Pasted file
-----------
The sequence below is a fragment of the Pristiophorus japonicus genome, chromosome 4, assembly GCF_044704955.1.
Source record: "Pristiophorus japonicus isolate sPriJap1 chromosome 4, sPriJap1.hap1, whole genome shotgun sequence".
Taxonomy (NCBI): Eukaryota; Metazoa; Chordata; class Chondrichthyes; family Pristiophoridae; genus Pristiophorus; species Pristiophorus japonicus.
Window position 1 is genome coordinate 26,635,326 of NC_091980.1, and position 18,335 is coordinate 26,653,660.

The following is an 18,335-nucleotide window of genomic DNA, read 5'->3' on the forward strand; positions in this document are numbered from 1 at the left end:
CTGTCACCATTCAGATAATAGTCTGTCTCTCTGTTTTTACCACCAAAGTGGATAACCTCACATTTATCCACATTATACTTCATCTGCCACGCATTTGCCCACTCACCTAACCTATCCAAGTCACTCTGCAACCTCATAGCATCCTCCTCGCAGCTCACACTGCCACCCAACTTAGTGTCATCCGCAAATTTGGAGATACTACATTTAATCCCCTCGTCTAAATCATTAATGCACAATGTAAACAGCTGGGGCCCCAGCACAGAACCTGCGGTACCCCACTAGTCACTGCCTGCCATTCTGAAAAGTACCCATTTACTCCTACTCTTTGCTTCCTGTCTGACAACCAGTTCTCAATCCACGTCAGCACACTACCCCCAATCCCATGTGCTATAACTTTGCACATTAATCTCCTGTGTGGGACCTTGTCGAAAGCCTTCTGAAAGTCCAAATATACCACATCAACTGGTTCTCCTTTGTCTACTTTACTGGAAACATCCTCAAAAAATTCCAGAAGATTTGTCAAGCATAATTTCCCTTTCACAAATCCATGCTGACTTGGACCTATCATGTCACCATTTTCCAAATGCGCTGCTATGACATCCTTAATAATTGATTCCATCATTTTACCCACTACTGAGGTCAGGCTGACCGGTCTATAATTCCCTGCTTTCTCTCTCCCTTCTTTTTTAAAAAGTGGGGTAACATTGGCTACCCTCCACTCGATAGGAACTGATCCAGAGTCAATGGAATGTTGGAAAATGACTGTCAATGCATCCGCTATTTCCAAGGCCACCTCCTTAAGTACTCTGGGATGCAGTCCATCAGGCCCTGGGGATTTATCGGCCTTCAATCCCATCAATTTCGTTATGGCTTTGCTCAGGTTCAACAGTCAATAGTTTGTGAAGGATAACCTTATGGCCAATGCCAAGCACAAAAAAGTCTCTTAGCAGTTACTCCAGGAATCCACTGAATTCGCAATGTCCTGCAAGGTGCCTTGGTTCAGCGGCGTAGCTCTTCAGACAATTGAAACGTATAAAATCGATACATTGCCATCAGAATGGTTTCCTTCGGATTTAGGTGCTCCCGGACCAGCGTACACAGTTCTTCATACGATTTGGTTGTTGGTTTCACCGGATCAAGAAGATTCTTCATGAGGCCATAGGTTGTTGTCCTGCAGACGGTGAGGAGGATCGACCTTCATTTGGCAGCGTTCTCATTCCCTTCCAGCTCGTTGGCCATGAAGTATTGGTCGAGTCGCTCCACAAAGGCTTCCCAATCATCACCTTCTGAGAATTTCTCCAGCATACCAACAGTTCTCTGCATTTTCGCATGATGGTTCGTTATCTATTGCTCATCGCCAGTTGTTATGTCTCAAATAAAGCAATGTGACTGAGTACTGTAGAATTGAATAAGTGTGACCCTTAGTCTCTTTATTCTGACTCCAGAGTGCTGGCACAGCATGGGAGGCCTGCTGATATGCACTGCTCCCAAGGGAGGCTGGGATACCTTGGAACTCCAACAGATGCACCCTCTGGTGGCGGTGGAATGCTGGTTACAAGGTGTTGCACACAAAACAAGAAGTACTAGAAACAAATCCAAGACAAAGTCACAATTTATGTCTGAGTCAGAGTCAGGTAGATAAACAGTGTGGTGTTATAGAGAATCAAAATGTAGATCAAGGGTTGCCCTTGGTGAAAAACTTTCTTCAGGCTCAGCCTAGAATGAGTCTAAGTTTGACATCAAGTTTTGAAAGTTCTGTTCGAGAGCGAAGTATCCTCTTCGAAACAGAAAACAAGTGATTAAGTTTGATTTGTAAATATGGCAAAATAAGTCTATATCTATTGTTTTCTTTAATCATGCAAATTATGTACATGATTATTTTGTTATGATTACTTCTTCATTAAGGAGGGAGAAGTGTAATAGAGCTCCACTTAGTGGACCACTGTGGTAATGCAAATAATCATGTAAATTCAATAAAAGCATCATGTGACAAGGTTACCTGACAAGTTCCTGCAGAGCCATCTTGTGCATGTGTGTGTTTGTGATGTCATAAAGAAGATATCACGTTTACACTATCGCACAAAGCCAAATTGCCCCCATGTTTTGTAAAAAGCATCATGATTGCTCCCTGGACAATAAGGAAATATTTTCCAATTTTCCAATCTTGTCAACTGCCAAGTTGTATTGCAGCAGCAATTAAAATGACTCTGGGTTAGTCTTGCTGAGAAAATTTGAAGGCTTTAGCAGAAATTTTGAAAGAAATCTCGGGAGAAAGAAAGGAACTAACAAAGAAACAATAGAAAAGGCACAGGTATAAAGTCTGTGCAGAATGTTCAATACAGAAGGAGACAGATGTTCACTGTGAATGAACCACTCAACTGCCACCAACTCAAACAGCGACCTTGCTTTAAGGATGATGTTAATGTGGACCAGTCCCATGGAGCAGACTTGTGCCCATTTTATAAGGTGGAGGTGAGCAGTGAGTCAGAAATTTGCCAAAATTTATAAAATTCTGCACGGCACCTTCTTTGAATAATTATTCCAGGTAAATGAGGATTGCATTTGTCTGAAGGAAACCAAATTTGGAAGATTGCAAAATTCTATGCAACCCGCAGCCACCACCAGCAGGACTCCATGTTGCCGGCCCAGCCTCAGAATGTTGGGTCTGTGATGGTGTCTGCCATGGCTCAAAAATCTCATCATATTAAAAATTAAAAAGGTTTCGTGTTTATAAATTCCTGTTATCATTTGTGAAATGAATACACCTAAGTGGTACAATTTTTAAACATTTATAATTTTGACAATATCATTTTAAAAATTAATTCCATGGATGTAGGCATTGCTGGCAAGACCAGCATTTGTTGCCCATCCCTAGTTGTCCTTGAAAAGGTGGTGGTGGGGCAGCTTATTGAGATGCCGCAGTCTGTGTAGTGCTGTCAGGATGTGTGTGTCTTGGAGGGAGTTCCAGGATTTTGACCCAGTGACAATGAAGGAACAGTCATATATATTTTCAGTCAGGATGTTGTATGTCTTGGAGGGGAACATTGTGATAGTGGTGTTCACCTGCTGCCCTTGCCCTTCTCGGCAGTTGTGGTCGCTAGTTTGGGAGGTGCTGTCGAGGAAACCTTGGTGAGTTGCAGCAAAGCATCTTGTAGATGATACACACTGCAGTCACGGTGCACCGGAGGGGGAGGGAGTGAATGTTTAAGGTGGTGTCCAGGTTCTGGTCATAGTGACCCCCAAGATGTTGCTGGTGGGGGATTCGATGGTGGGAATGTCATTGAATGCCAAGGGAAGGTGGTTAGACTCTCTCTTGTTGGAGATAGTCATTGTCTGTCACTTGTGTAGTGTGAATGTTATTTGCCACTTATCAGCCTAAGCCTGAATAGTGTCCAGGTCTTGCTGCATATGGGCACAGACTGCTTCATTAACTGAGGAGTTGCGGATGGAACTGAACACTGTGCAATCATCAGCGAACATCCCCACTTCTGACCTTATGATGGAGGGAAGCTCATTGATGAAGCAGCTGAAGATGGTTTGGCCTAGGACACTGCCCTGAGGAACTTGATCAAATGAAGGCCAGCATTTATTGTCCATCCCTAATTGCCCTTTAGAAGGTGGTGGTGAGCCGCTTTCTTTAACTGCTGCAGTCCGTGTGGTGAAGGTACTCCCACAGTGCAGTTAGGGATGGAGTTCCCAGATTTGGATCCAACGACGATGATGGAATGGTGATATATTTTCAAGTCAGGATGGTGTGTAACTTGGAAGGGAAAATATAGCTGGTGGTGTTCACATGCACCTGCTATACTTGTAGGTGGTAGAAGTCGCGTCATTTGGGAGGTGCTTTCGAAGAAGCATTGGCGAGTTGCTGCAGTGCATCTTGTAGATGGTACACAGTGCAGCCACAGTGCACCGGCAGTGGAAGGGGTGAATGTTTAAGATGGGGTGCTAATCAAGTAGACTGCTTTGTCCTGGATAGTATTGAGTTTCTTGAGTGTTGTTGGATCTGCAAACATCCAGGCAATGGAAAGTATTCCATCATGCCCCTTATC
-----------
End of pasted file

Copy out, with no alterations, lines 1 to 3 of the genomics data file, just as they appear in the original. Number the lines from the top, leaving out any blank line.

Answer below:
The sequence below is a fragment of the Pristiophorus japonicus genome, chromosome 4, assembly GCF_044704955.1.
Source record: "Pristiophorus japonicus isolate sPriJap1 chromosome 4, sPriJap1.hap1, whole genome shotgun sequence".
Taxonomy (NCBI): Eukaryota; Metazoa; Chordata; class Chondrichthyes; family Pristiophoridae; genus Pristiophorus; species Pristiophorus japonicus.